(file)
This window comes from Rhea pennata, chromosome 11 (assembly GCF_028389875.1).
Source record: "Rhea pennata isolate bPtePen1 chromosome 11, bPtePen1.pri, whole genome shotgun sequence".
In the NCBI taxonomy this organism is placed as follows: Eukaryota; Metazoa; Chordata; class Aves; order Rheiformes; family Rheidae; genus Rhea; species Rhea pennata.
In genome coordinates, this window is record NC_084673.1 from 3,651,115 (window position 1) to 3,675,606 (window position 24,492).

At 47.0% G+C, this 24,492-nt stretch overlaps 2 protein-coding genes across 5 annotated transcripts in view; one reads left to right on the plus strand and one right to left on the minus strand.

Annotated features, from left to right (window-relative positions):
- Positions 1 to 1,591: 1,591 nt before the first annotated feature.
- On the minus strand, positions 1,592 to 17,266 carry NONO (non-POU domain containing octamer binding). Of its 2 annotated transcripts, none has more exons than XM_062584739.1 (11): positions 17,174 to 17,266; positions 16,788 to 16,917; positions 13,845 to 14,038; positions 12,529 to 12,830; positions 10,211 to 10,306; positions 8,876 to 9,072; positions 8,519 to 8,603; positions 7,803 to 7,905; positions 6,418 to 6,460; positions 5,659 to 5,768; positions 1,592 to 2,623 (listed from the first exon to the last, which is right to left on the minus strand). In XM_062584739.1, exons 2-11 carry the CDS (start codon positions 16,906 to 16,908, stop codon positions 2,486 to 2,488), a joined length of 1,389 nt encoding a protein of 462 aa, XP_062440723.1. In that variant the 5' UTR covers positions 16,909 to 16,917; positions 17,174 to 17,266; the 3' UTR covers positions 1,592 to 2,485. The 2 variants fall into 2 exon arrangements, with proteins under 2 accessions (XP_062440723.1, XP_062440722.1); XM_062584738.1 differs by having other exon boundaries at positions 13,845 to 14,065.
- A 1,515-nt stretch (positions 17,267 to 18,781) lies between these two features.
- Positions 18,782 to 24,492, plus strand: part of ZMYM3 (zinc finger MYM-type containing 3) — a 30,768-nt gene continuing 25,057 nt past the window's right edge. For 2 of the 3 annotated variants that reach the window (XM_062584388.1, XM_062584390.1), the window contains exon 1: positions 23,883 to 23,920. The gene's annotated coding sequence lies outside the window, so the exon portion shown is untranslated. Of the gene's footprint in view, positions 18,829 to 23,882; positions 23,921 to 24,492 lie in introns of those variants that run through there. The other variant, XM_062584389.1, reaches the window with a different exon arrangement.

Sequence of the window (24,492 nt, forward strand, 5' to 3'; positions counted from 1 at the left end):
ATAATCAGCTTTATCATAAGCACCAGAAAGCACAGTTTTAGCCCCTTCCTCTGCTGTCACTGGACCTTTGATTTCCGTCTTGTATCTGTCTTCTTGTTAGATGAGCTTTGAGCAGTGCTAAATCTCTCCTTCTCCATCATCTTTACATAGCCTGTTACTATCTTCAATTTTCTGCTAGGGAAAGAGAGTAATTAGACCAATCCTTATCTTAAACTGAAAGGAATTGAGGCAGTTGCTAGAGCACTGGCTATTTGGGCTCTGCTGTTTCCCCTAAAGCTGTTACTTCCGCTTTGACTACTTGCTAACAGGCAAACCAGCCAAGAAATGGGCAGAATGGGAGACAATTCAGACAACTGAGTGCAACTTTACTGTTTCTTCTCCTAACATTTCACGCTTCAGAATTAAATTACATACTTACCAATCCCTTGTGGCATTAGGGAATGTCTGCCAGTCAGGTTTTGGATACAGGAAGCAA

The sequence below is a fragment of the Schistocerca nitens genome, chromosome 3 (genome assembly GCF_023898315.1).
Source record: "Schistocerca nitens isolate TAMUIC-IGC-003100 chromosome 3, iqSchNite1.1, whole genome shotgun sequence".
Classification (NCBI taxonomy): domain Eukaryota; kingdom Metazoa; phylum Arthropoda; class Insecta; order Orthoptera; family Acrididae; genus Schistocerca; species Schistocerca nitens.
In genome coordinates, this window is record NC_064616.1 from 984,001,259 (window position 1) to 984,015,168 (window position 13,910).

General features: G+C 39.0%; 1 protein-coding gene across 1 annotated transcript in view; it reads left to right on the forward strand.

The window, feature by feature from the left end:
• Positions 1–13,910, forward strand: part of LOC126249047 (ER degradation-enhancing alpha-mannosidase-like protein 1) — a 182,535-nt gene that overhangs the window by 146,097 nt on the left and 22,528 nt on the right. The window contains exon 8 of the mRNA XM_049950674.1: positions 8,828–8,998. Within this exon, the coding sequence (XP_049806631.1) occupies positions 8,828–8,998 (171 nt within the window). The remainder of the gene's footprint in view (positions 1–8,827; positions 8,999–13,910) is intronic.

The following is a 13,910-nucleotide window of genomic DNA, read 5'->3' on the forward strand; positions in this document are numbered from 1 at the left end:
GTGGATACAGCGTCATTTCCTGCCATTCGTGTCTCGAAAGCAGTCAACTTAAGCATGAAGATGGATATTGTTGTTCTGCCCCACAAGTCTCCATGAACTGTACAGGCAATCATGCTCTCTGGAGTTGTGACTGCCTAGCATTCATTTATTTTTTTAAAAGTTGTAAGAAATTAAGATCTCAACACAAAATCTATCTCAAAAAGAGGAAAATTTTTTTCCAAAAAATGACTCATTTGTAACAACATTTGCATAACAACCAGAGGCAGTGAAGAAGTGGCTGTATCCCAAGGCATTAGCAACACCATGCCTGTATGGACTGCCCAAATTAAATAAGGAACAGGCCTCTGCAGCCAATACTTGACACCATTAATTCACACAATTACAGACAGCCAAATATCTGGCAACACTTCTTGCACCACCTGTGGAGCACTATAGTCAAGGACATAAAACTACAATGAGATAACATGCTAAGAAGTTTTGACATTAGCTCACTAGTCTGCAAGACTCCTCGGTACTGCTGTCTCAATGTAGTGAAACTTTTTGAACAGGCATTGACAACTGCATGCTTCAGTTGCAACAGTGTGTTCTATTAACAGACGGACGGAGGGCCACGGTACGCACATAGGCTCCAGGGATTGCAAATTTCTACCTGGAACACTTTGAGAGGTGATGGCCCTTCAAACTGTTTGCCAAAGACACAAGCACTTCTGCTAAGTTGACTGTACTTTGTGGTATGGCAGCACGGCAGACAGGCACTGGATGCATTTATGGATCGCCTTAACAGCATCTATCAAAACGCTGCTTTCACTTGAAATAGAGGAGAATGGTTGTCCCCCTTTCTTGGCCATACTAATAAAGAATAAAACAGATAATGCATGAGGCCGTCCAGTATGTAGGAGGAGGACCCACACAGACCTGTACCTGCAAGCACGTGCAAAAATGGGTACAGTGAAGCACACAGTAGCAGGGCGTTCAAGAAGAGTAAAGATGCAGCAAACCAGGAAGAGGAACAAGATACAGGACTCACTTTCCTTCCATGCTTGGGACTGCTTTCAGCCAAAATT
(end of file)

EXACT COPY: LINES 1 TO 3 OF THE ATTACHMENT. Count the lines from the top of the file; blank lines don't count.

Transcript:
This window comes from Rhea pennata, chromosome 11 (assembly GCF_028389875.1).
Source record: "Rhea pennata isolate bPtePen1 chromosome 11, bPtePen1.pri, whole genome shotgun sequence".
In the NCBI taxonomy this organism is placed as follows: Eukaryota; Metazoa; Chordata; class Aves; order Rheiformes; family Rheidae; genus Rhea; species Rhea pennata.